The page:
By James Dulley, Published November 26 2009
Pellet, corn stoves efficient, convenientDear Jim: I am tired of hauling wood indoors for my fireplace. I saw pellet and corn stoves at my home center store and they sell the pellets there. Are they convenient to use and do they produce much heat efficiently? – Ron H.
Dear Ron: The new wood pellet and corn stoves are very convenient and energy efficient to use. I have been heating my home office with various designs of them for the past 12 years. I now use a Paromax Europa corn/pellet stove with battery backup which keeps running during power outages.
There is a difference between a corn and a wood pellet stove. Most corn stoves can burn either corn or pellets or a mixture of the two. Pellet stoves generally will effectively burn only wood pellets with perhaps just a little corn mixed in.
Wood pellets are made from sawdust from wood mills. Ash content in the hardwood is much less than in corn. Corn also burns much differently than wood and requires different combustion air/fuel ratios and ash removal rates.
For a stove to burn either corn or pellets efficiently, it must have sophisticated controls to keep all these combustion factors in balance. The Europa model uses an easy-to-change (by the homeowner) dual-firepot design to be able to burn either fuel efficiently and cleanly.
When burning only pellets in my stove, I have to empty the ash pan only about once a week. I do not even have to put out the fire first. I open the bottom ash door, slide out the ash pan, carry it outdoors and dump it into a galvanized steel garbage can. It makes great fertilizer for my vegetable garden. I actually fire it down about only once per month for cleaning.
Even though it may cost a little more initially, select a stove that burns both corn and wood pellets. Sometimes wood pellets can be difficult to find in winter. I usually buy mine early in September, well before I need to heat my house. Corn is usually available. If you plan to burn all corn, make sure it is dried enough for burning. Standard feed corn may have too much moisture.
The firepot design in these stoves makes them very efficient and clean-burning. Combustion air is drawn into the firepot and all around the pellets and/or corn kernels. With the high ratio of surface area to weight of the fuel, as compared to firewood, the combustion is very complete.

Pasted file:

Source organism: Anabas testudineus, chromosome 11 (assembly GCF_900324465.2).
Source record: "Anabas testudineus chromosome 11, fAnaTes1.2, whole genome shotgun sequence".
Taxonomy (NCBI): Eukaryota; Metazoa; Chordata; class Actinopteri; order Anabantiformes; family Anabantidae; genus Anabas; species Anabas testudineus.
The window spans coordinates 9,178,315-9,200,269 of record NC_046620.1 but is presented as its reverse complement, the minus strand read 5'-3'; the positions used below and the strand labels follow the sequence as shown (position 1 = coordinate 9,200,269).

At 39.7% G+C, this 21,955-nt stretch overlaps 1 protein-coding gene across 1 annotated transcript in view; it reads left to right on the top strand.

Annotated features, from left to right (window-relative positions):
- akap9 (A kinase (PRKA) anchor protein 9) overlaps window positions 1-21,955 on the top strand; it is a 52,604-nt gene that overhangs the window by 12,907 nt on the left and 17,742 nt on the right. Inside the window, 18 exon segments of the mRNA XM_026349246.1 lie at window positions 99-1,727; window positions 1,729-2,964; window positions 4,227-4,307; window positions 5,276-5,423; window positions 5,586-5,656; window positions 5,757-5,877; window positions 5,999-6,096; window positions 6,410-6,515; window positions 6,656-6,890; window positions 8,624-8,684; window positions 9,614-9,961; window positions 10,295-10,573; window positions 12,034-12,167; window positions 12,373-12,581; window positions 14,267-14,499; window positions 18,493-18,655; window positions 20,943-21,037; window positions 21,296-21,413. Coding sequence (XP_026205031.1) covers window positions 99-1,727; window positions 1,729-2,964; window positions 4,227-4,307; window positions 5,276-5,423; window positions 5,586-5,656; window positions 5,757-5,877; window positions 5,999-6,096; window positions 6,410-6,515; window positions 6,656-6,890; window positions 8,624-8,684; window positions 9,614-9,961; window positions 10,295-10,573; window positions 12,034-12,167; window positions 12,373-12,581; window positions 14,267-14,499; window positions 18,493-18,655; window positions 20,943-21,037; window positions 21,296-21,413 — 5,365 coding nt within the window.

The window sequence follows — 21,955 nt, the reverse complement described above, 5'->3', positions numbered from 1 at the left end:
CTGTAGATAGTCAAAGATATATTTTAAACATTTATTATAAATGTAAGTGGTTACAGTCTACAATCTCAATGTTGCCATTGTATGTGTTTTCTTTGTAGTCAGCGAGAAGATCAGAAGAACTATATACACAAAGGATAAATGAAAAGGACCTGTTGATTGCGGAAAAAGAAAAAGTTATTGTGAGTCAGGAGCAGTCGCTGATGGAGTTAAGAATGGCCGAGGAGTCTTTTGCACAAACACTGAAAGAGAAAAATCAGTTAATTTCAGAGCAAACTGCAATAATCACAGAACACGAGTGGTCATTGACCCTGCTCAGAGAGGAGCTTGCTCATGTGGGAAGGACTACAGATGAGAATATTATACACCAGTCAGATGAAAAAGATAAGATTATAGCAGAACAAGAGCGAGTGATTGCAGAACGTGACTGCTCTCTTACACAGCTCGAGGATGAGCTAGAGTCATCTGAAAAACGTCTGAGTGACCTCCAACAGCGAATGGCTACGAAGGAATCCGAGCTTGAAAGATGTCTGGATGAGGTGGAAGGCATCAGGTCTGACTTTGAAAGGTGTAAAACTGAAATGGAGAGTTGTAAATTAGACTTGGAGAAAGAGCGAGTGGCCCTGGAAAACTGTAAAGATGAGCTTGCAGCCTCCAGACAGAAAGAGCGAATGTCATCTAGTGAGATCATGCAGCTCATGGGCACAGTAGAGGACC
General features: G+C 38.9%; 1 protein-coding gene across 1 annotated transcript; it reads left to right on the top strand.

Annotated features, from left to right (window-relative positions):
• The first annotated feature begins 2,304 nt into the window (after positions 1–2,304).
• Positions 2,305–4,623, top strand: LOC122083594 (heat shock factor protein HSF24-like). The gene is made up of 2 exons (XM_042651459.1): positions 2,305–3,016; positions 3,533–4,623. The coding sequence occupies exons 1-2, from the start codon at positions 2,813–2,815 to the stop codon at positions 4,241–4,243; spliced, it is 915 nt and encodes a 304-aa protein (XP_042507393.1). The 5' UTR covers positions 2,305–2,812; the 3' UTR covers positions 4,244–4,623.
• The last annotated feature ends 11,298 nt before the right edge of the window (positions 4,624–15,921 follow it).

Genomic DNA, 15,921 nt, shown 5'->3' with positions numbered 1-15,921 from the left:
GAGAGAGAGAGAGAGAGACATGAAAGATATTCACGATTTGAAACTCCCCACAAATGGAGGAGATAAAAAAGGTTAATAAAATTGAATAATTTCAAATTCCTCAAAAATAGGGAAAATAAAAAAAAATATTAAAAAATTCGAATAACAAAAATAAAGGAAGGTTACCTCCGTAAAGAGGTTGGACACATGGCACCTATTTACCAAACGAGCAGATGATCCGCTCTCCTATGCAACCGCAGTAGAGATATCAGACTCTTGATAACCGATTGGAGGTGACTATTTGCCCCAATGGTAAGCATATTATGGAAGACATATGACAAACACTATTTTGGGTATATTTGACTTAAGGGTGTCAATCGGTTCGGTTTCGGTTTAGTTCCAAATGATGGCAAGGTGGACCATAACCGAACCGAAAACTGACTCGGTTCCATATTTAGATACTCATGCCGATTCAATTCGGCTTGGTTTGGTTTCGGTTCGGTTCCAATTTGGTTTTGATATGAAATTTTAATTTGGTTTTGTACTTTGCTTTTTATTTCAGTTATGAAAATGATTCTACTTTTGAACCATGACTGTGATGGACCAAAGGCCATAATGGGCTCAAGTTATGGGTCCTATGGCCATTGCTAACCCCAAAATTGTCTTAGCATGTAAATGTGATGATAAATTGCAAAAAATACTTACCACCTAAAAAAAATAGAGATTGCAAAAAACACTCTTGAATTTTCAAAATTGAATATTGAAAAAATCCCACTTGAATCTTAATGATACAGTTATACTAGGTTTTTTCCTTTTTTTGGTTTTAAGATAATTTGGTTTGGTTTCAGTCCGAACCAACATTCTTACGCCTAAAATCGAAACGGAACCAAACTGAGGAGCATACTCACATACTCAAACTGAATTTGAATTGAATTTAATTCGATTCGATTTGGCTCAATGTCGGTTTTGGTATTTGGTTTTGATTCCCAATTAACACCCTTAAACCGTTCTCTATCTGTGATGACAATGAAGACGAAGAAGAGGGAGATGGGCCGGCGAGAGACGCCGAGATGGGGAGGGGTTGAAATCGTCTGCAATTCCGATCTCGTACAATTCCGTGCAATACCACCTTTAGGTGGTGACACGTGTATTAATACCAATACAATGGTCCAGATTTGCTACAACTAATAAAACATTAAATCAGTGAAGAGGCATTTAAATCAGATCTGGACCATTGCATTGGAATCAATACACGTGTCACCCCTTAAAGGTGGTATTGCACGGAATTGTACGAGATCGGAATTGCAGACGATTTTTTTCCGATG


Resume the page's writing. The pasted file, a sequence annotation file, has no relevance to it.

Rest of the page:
With its high efficiency, little heat is left in the exhaust gases so they can be vented outdoors through a small double-walled metal pipe. The pipe stays cool enough so it will not burn you if you accidentally bump it. This makes it easy and inexpensive to install a stove. With the negative pressure inside the firepot, there never is a smoky odor in the room.
The following companies offer corn and pellet stoves: American Energy Systems, (800) 495-3196, www.magnumfireplace.com; Even Temp, (800) 331-8862, www.stcroixheat.com; England’s Stove Works, (800) 516-3636, www.englanderstoves.com; Lennox Hearth Products, (800) 953-6669, www.lennoxhearthproducts.com; and Paromax, (877) 419-9877, www.paromax.ca.
Dear Jim: We have a problem with noise coming in from outdoors. We have installed new windows and an insulated fiberglass door which helped, but not enough. Will installing a new storm door make much difference? – Linda S.
Dear Linda: In your case, installing a new storm door will likely not do a lot to reduce the outdoor noise transmission. This is because you already have a new primary entrance door which should be very airtight. Check for other gaps in your house walls which could be sealed. Window drapes may also help.
For people who do not have a new front door, installing a tight fitting storm door can reduce the noise transmission. This is usually cheaper than installing a new primary door.
Send inquiries to James Dulley, The Forum of Fargo-Moorhead, 6906 Royalgreen Drive, Cincinnati, OH 45244, or visit www.dulley.com